26 Jan

Of all the factors affecting obesity, perhaps the most critical is the relationship between activity levels and calorie intake. Obesity rates are rising. But how can this be happening? Aren’t more people exercising than ever before? Though the many advertisements for sports equipment and the popularity of athletes may give the impression that Americans love a good workout, the facts are not so positive. Data from a newly released National Health Interview Survey show that 4 in 10 adults in the United States say that they never engage in any exercise, sports, or physically active hobbies in their leisure time. These responses are based on answers to questions inquiring about how many respondents engaged in leisure physical activities that caused sweating or changes in their heart rate or breathing for at least 20 minutes. Women (43.2 percent) were somewhat more likely than men (36.5 percent) to be sedentary, a finding that was consistent across all age groups. Among both men and women, black and Hispanic adults had higher rates of sedentary behavior than white adults. Leisure-time physical activity was also found to be strongly associated with level of education. About 72 percent of adults who never attended high school were sedentary, declining steadily to 45 percent –≥ high school graduates and about 24 percent among adults who had a graduate-level college degree.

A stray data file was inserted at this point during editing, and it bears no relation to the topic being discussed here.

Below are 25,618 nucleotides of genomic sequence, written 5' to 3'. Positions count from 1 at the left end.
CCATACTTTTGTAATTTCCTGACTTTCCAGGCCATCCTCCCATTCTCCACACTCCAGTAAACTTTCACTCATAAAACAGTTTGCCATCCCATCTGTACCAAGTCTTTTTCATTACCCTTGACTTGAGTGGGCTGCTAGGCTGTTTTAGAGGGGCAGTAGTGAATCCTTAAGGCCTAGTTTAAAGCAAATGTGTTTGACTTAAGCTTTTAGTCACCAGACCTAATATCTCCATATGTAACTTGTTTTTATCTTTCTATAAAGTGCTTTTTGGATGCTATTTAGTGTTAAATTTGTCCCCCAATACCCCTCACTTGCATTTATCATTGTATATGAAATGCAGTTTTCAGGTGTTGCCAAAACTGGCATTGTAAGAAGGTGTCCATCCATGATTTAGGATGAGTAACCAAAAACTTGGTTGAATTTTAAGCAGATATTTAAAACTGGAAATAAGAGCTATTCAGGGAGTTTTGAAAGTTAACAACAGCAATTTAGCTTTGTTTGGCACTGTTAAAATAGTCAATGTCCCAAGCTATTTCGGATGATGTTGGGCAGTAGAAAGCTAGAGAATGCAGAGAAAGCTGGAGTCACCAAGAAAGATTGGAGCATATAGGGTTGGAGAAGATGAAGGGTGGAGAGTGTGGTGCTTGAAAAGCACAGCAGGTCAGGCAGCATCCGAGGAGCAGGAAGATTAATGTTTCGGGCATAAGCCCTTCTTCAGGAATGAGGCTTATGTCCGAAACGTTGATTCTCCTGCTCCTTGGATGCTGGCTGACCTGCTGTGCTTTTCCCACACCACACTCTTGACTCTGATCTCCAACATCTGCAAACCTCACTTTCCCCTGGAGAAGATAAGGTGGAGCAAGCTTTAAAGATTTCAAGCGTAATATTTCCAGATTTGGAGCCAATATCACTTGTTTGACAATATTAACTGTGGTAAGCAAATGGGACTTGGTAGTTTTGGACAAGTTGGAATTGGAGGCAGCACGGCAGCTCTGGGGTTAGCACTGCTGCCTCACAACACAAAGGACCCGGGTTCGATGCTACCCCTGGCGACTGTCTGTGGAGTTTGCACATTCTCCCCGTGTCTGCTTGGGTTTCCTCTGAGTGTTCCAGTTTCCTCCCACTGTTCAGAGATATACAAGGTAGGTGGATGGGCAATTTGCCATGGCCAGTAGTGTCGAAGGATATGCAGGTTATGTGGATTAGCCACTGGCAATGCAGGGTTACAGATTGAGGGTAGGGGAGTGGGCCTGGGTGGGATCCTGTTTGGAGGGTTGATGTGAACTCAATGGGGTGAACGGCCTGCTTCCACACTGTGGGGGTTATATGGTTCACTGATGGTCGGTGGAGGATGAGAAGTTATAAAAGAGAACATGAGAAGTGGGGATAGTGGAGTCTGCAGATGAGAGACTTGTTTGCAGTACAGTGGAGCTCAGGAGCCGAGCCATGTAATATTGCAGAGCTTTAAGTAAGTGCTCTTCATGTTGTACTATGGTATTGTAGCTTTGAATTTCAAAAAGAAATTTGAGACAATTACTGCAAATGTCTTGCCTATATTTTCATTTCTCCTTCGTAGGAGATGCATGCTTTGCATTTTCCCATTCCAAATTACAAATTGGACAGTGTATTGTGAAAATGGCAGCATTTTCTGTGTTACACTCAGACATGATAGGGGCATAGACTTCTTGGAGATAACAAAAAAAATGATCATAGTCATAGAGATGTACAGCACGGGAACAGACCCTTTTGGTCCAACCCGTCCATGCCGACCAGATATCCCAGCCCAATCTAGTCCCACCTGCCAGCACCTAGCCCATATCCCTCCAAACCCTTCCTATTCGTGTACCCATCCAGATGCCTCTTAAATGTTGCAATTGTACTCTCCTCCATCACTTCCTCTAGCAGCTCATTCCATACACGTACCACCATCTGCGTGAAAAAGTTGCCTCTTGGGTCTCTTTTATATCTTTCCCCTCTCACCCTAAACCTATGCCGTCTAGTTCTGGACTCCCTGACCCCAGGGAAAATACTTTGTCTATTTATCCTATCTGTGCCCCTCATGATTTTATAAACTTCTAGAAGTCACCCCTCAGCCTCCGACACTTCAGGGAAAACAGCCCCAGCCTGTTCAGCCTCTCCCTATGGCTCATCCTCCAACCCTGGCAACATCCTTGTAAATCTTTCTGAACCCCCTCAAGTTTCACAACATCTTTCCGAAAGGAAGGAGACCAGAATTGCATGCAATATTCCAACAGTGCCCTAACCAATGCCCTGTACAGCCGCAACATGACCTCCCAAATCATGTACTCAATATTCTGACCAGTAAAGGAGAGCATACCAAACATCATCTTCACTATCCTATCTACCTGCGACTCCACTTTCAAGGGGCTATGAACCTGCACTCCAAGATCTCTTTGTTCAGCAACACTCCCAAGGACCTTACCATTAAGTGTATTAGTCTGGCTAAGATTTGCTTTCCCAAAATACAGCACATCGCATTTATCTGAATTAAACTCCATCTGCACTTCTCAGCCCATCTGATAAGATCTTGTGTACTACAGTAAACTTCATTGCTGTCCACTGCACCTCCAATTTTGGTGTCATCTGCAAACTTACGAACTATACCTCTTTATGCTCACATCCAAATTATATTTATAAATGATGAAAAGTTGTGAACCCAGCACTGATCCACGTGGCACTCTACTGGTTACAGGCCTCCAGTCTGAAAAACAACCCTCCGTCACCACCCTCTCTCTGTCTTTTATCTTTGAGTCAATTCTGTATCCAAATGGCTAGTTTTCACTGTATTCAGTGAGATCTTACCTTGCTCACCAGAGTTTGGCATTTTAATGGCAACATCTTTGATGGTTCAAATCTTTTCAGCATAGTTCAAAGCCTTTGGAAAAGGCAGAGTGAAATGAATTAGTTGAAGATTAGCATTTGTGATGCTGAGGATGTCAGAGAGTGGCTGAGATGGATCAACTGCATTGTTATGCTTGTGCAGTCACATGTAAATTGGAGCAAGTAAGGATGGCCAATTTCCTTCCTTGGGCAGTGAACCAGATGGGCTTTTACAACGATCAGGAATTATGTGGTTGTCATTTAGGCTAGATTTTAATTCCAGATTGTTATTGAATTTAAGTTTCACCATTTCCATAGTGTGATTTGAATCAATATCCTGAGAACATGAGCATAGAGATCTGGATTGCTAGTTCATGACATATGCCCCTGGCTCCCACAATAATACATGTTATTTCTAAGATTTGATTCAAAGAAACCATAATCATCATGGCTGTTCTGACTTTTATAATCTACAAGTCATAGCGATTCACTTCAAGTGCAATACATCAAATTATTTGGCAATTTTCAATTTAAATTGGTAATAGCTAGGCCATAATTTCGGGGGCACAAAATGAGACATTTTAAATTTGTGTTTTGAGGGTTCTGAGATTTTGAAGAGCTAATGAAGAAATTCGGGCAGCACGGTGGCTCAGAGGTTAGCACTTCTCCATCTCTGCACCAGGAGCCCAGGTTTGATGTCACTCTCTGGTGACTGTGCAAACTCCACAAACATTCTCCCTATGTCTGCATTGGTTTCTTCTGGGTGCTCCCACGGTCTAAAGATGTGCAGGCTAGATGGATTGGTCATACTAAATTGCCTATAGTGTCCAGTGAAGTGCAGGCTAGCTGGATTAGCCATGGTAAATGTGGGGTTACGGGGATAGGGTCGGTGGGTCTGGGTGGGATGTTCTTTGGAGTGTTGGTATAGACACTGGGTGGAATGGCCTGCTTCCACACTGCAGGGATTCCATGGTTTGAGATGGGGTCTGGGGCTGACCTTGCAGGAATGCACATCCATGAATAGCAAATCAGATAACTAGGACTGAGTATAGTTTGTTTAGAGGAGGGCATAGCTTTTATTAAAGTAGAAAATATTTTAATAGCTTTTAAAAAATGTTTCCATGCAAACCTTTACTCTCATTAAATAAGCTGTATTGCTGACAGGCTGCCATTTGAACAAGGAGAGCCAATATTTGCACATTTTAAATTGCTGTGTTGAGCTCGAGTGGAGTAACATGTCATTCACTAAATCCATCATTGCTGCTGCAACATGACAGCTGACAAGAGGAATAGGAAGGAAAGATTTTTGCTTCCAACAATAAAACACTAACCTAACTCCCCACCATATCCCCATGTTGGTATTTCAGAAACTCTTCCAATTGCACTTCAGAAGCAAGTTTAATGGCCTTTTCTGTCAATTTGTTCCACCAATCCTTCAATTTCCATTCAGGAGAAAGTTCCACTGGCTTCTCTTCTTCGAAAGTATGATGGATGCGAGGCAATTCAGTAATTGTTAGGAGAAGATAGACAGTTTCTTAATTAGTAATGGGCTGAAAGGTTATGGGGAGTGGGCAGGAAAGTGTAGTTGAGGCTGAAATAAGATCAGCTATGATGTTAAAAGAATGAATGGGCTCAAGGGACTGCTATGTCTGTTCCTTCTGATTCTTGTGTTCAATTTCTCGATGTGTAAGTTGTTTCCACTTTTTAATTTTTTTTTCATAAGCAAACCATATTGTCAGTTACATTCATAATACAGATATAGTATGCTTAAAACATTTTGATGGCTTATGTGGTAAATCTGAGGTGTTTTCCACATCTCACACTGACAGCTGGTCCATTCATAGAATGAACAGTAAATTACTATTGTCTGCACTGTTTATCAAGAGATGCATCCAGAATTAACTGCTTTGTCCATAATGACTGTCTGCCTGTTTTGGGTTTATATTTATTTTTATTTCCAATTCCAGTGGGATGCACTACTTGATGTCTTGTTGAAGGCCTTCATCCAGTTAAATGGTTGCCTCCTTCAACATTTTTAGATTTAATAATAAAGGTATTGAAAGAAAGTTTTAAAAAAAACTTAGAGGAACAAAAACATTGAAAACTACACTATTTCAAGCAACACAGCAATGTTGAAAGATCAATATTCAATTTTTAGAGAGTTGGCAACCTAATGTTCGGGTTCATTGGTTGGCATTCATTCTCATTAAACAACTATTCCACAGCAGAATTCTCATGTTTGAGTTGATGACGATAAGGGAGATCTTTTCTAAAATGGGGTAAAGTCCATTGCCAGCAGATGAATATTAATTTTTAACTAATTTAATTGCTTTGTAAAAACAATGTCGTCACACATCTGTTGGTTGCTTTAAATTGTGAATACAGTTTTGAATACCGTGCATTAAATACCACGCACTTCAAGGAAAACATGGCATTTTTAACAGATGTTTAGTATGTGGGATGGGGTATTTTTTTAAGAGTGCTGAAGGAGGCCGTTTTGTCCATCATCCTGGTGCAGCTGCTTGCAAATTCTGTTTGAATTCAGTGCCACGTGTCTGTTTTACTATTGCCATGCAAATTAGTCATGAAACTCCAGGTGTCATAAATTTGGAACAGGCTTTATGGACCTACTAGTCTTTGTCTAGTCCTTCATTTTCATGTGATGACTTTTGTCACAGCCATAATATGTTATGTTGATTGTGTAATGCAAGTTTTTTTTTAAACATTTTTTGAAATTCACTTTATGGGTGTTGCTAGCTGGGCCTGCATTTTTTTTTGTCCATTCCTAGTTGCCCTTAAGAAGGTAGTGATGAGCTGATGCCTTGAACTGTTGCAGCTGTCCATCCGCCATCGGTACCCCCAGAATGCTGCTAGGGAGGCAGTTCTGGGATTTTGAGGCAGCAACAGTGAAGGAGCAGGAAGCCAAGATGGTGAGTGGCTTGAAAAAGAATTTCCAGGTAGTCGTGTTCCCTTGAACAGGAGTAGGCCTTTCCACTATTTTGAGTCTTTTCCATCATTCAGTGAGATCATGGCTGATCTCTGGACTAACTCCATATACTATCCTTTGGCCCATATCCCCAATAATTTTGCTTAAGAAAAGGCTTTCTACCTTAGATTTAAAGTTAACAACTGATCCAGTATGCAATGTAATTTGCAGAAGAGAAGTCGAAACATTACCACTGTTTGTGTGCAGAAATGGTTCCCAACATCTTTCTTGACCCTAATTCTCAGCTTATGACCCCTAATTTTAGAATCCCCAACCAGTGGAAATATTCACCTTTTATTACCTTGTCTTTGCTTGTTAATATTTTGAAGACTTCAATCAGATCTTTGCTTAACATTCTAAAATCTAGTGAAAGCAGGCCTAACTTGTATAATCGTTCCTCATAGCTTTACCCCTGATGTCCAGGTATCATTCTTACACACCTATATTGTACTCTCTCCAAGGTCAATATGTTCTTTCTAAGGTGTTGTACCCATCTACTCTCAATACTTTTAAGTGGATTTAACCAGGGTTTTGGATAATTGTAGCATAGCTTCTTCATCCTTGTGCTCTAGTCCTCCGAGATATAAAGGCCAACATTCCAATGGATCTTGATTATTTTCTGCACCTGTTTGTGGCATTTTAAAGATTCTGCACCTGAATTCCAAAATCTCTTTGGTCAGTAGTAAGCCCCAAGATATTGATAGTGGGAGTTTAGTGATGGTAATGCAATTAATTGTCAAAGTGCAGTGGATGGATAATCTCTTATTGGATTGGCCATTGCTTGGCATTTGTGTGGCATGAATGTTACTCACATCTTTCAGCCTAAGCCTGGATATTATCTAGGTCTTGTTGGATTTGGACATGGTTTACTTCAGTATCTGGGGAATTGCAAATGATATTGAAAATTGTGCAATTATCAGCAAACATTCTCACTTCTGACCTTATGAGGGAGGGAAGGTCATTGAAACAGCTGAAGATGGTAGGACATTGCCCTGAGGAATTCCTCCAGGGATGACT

You probably know someone who seems to be able to eat you under the table and does not appear to exercise more than you do, yet never seems to gain weight. You may not understand how this person maintains a steady weight. With few exceptions, if you were to follow this person around for a typical day and monitor the level and intensity of activity, you would discover the answer to your question. Although the person’s schedule may not include running or strenuous exercise, it probably includes a high level of activity. Walking up a flight of stairs rather than taking the elevator, speeding up the pace while mowing the lawn, getting up to change the TV channel rather than using the remote, and doing housework vigorously all burn extra calories.
Actually, it may even go beyond that. In studies of calorie burning by individuals placed in a controlled respiratory chamber environment where calories consumed, motion, and overall activity were measured, it was found that some people are better fat burners than others. It is possible that low fat burners may not produce as many of the enzymes needed to convert fat to energy. Or they may not have as many blood vessels supplying fatty tissue, making it tougher for them to deliver fat-burning oxygen. Or perhaps in some subtle ways, these people just manage to burn more calories through extra motions. Clearly, any form of activity that helps the body burn additional calories helps maintain weight.

Women who smoke tend to weigh 6-10 pounds less than nonsmokers. After quitting, weight generally increases to the level found among nonsmokers. Weight gain after smoking cessation may be partly due to nicotine’s ability to raise metabolic rate. When smokers stop, they burn fewer calories. Another reason former smokers often gain weight is that they generally eat more after they quit, to satisfy free-floating cravings.

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